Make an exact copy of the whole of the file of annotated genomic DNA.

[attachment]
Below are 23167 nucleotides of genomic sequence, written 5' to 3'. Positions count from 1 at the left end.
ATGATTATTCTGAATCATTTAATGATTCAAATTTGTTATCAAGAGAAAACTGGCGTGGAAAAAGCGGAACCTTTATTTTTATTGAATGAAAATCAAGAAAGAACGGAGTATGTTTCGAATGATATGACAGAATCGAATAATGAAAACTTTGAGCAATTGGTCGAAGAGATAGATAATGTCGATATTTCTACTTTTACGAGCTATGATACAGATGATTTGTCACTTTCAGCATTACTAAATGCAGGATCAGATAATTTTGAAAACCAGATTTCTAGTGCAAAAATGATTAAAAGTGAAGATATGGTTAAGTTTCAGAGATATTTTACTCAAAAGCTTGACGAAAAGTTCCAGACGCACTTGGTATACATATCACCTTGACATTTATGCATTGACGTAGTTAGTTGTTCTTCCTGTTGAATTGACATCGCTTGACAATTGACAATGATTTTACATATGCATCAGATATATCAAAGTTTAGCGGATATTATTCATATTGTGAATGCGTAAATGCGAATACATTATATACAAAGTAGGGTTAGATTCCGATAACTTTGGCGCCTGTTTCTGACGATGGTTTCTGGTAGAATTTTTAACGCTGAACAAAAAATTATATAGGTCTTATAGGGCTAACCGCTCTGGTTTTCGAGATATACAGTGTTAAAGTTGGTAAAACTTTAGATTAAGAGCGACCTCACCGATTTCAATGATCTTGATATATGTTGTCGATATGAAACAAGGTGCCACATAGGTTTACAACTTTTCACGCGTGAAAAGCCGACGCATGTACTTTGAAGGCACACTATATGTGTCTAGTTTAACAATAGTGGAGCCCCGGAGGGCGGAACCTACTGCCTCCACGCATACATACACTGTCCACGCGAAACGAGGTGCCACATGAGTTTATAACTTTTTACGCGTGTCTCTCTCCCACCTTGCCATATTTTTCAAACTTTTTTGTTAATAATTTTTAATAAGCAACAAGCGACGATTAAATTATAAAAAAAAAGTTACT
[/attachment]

Below are 23167 nucleotides of genomic sequence, written 5' to 3'. Positions count from 1 at the left end.
ATGATTATTCTGAATCATTTAATGATTCAAATTTGTTATCAAGAGAAAACTGGCGTGGAAAAAGCGGAACCTTTATTTTTATTGAATGAAAATCAAGAAAGAACGGAGTATGTTTCGAATGATATGACAGAATCGAATAATGAAAACTTTGAGCAATTGGTCGAAGAGATAGATAATGTCGATATTTCTACTTTTACGAGCTATGATACAGATGATTTGTCACTTTCAGCATTACTAAATGCAGGATCAGATAATTTTGAAAACCAGATTTCTAGTGCAAAAATGATTAAAAGTGAAGATATGGTTAAGTTTCAGAGATATTTTACTCAAAAGCTTGACGAAAAGTTCCAGACGCACTTGGTATACATATCACCTTGACATTTATGCATTGACGTAGTTAGTTGTTCTTCCTGTTGAATTGACATCGCTTGACAATTGACAATGATTTTACATATGCATCAGATATATCAAAGTTTAGCGGATATTATTCATATTGTGAATGCGTAAATGCGAATACATTATATACAAAGTAGGGTTAGATTCCGATAACTTTGGCGCCTGTTTCTGACGATGGTTTCTGGTAGAATTTTTAACGCTGAACAAAAAATTATATAGGTCTTATAGGGCTAACCGCTCTGGTTTTCGAGATATACAGTGTTAAAGTTGGTAAAACTTTAGATTAAGAGCGACCTCACCGATTTCAATGATCTTGATATATGTTGTCGATATGAAACAAGGTGCCACATAGGTTTACAACTTTTCACGCGTGAAAAGCCGACGCATGTACTTTGAAGGCACACTATATGTGTCTAGTTTAACAATAGTGGAGCCCCGGAGGGCGGAACCTACTGCCTCCACGCATACATACACTGTCCACGCGAAACGAGGTGCCACATGAGTTTATAACTTTTTACGCGTGTCTCTCTCCCACCTTGCCATATTTTTCAAACTTTTTTGTTAATAATTTTTAATAAGCAACAAGCGACGATTAAATTATAAAAAAAAAGTTACT